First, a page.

Not having such a good day? The still locked-out art handlers at Sotheby’s, who appeared as number 84 on the Voice’s list of the “100 Most Powerless New Yorkers” last January and have been locked out from the auction house for nine months now.
In a nut shell, Sotheby’s thinks it offered its workers a fair contract for the business it is doing last summer. As the website Flavorwire summarized of the other side, the unionized workers see it a bit differently:
Sotheby’s, the world’s largest auction house, is doing better than ever, with profits on the rise. And yet, the unionized professionals who handle the art are out of work. They’ve been locked out since July 29 of last year, after refusing to accept an unfair contract from Sotheby’s that called to cut pay, hours, and pensions; eliminate health benefits; and replace full-time employees with temporary, unskilled workers. For the people who have spent years — and some, decades — lending their specialized skills to handling some of the world’s most precious artifacts, it wasn’t acceptable.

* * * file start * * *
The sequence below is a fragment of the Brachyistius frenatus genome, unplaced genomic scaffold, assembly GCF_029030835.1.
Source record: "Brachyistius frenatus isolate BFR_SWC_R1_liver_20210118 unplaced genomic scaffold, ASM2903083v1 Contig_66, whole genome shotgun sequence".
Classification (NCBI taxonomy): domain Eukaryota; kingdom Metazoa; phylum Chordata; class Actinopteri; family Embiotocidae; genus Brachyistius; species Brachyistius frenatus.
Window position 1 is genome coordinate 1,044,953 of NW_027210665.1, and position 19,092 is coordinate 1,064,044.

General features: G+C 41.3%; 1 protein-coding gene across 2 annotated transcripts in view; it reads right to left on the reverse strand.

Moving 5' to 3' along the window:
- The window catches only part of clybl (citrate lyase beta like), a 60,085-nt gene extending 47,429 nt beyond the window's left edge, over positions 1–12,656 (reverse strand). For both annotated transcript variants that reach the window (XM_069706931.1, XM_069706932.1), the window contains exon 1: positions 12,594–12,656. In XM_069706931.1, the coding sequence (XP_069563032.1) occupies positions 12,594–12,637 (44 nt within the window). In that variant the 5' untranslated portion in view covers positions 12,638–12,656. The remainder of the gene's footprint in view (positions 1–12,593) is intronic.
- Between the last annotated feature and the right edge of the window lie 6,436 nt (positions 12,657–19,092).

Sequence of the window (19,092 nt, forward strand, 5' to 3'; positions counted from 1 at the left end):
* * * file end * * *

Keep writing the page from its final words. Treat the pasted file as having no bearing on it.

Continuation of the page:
With the sale of “The Scream,” Sotheyby’s cries of poverty become a little harder to believe. According to Bloomberg* News, “Sotheby’s charges buyers 25 percent of the hammer price up to $50,000, plus 20 percent from $50,000 to $1 million, and 12 percent above $1 million.”
If so, with “The Scream” selling for $119,900,000 that would mean Sotheyby’s took in $12,500 on the first $50,000, $190,000 on the next $950,000, and $14,268,000 on the final $118,900,000, for a total tidy sum of $14,470,500.
Over 14 million dollars made in a single day? Not bad for a day’s work. According to a petition at Change.org, the house’s cut on a single good day at Sotheby’s could pay the CEO’s salary ($6 million), and the entire union contract, which is just over half of that ($3.2 million), with a few million to spare (and another 364 days of the year leftover).
*It should be noted that we got the info to run our numbers from Bloomberg News, whose founder’s girlfriend Diana Taylor is on the board of Sotheby’s and was none too sympathetic to the workers’ demands.
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For more on the art world and workers, check out Christian Viveros-Faune’s excellent piece in this week’s Voice: “London’s Big-Deal Art Fair Hits New York, Occupy Hits Back.”
For more on the 100 Most Powerless New Yorkers, click here.
This article from the Village Voice Archive was posted on May 3, 2012